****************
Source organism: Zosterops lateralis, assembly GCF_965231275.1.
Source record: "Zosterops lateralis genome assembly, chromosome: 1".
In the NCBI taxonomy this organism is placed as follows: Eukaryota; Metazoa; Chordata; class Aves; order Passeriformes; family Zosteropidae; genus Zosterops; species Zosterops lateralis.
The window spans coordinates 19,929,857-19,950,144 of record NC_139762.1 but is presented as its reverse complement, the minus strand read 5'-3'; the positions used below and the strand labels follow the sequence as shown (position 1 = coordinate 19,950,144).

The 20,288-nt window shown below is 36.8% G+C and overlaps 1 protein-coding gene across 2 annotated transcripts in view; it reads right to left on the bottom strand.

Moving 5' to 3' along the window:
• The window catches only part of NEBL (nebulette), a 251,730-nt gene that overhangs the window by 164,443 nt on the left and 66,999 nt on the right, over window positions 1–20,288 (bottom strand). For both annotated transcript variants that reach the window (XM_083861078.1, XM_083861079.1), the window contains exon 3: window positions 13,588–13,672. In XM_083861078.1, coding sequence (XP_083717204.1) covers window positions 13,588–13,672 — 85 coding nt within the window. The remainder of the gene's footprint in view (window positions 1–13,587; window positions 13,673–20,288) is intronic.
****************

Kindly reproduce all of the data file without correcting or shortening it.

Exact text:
Source organism: Zosterops lateralis, assembly GCF_965231275.1.
Source record: "Zosterops lateralis genome assembly, chromosome: 1".
In the NCBI taxonomy this organism is placed as follows: Eukaryota; Metazoa; Chordata; class Aves; order Passeriformes; family Zosteropidae; genus Zosterops; species Zosterops lateralis.
The window spans coordinates 19,929,857-19,950,144 of record NC_139762.1 but is presented as its reverse complement, the minus strand read 5'-3'; the positions used below and the strand labels follow the sequence as shown (position 1 = coordinate 19,950,144).

The 20,288-nt window shown below is 36.8% G+C and overlaps 1 protein-coding gene across 2 annotated transcripts in view; it reads right to left on the bottom strand.

Moving 5' to 3' along the window:
• The window catches only part of NEBL (nebulette), a 251,730-nt gene that overhangs the window by 164,443 nt on the left and 66,999 nt on the right, over window positions 1–20,288 (bottom strand). For both annotated transcript variants that reach the window (XM_083861078.1, XM_083861079.1), the window contains exon 3: window positions 13,588–13,672. In XM_083861078.1, coding sequence (XP_083717204.1) covers window positions 13,588–13,672 — 85 coding nt within the window. The remainder of the gene's footprint in view (window positions 1–13,587; window positions 13,673–20,288) is intronic.